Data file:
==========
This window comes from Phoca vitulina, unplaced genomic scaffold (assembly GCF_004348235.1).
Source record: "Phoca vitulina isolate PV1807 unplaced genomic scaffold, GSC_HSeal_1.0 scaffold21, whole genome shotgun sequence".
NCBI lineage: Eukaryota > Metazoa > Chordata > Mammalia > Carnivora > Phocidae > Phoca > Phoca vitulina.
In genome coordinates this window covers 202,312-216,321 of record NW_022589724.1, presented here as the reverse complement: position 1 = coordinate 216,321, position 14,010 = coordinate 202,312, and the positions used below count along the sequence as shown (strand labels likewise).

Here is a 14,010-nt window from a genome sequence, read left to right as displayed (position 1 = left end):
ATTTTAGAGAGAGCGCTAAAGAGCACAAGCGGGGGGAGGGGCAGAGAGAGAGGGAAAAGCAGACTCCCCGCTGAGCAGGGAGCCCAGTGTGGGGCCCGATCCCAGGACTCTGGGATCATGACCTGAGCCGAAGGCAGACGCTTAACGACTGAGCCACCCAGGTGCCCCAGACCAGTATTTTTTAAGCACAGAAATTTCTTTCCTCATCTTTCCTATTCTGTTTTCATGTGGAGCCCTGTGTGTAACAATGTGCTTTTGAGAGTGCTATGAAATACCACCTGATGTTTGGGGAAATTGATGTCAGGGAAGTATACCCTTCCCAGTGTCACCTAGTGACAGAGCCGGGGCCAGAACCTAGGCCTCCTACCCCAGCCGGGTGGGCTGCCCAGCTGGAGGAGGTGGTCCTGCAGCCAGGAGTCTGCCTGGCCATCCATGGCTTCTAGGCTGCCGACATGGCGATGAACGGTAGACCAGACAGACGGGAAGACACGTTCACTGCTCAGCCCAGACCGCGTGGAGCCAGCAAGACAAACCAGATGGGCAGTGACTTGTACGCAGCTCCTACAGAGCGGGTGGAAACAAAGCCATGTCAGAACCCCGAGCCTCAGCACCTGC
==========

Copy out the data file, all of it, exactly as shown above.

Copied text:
This window comes from Phoca vitulina, unplaced genomic scaffold (assembly GCF_004348235.1).
Source record: "Phoca vitulina isolate PV1807 unplaced genomic scaffold, GSC_HSeal_1.0 scaffold21, whole genome shotgun sequence".
NCBI lineage: Eukaryota > Metazoa > Chordata > Mammalia > Carnivora > Phocidae > Phoca > Phoca vitulina.
In genome coordinates this window covers 202,312-216,321 of record NW_022589724.1, presented here as the reverse complement: position 1 = coordinate 216,321, position 14,010 = coordinate 202,312, and the positions used below count along the sequence as shown (strand labels likewise).

Here is a 14,010-nt window from a genome sequence, read left to right as displayed (position 1 = left end):
ATTTTAGAGAGAGCGCTAAAGAGCACAAGCGGGGGGAGGGGCAGAGAGAGAGGGAAAAGCAGACTCCCCGCTGAGCAGGGAGCCCAGTGTGGGGCCCGATCCCAGGACTCTGGGATCATGACCTGAGCCGAAGGCAGACGCTTAACGACTGAGCCACCCAGGTGCCCCAGACCAGTATTTTTTAAGCACAGAAATTTCTTTCCTCATCTTTCCTATTCTGTTTTCATGTGGAGCCCTGTGTGTAACAATGTGCTTTTGAGAGTGCTATGAAATACCACCTGATGTTTGGGGAAATTGATGTCAGGGAAGTATACCCTTCCCAGTGTCACCTAGTGACAGAGCCGGGGCCAGAACCTAGGCCTCCTACCCCAGCCGGGTGGGCTGCCCAGCTGGAGGAGGTGGTCCTGCAGCCAGGAGTCTGCCTGGCCATCCATGGCTTCTAGGCTGCCGACATGGCGATGAACGGTAGACCAGACAGACGGGAAGACACGTTCACTGCTCAGCCCAGACCGCGTGGAGCCAGCAAGACAAACCAGATGGGCAGTGACTTGTACGCAGCTCCTACAGAGCGGGTGGAAACAAAGCCATGTCAGAACCCCGAGCCTCAGCACCTGC